Hey guys, just would like your feedback. What is the main cause of Voltage dip when appliances are first turned on. I understand that there is a inrush of current, but the thing that has me is that you dont see it in every house. Why only some places? There has to be more to this, any comments welcome. Thanks
Usually motors like old fridges, old deep freezes and air conditioners cause the problem. Besides bad connections, I had a long drop from the power company that was undersized and a pole transformer that was overloaded.
#189306 - 09/30/0911:00 PMRe: Appliances causing voltage dip
It depends on how stiff your part of the power grid is. I get the same problem with my large motors because I'm one of 3 houses fed from a small transformer. It can handle the normal running load fine, but the only way that it can deal with the high current draw is by sacrificing the voltage. Once the starting surge is gone and the current drops to steady-state, the voltage can come back up again to where it belongs. It's REALLY noticable if you have a small emergency generator and only sized it for running loads, not starting loads. You can actually dog the generator down to the point where it dies if you get the sizing wrong enough.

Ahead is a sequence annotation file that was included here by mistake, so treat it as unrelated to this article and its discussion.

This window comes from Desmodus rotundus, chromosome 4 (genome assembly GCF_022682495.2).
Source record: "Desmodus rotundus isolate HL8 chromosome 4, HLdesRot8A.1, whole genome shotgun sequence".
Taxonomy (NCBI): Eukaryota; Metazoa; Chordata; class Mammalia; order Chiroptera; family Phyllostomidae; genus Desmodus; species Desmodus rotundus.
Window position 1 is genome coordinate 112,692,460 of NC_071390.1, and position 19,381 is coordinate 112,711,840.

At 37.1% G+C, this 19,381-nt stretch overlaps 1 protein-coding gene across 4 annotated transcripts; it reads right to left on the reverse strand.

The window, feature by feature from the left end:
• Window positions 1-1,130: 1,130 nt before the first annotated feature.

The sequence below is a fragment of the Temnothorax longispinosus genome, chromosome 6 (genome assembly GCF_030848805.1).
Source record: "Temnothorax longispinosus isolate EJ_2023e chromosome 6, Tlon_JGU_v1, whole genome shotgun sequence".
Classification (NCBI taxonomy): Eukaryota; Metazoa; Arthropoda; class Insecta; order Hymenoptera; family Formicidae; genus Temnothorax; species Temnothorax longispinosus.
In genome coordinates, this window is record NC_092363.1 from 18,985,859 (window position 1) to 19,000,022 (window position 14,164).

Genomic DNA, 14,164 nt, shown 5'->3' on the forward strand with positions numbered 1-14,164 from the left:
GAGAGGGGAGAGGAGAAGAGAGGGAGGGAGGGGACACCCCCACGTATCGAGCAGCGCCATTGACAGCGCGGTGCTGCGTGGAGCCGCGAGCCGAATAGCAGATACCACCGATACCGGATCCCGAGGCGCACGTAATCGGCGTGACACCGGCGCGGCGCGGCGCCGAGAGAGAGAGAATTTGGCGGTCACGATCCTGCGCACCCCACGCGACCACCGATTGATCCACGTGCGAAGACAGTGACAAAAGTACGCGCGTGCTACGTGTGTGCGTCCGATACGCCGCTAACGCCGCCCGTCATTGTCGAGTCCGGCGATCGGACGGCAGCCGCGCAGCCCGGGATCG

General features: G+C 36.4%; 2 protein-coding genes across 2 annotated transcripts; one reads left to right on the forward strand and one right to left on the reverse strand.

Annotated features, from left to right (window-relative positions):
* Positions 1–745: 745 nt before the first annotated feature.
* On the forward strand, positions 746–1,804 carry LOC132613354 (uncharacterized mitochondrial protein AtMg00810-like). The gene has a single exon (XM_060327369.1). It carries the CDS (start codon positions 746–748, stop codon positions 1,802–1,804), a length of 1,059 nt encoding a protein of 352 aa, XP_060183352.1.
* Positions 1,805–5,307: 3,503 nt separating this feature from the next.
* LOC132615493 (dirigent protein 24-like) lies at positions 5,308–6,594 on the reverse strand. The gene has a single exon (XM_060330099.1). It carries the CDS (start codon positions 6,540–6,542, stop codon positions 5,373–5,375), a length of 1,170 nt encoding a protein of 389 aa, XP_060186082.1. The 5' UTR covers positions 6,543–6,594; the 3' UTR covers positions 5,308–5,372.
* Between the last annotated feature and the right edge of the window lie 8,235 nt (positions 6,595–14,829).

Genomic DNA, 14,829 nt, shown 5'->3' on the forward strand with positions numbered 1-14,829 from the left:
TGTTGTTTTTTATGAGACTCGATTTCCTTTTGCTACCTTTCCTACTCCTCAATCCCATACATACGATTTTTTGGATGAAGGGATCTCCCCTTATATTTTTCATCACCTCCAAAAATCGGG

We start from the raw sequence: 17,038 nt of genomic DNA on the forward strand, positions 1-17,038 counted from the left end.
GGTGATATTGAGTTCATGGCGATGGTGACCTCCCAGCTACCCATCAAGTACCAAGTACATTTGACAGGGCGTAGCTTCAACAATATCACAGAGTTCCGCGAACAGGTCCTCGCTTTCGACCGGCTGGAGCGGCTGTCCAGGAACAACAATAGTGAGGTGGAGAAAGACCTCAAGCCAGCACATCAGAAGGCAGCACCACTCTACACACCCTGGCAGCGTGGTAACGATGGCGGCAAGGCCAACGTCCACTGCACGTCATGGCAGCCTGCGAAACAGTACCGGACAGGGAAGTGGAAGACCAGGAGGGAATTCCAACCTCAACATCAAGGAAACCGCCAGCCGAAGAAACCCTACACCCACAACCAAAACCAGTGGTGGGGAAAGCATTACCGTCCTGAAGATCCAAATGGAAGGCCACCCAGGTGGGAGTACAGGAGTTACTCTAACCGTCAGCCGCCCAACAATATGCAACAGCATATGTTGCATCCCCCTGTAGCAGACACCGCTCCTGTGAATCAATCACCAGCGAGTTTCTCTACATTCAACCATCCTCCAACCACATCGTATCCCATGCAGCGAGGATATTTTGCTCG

Bad connections are the most common cause I have found.
Though very non-typical, look also at the distance you may be from the transformer, My house was similar to ghosts except there were 5 total homes and mine was over 500' from the 25KVA (pole pig) transformer. Giving the power company credit, I could not tell when anyone else turned on a large load, but my own large loads were very noticable. I could show them on paper why the arge voltage drop during motor startup, but because they did not want to own up to the problem at the time, they tried to show me with an averaging recording meter that things were OK and that my delivered average voltage was 127 VAC on both lines. I am now on a new line and transformer within 200' and no complaints.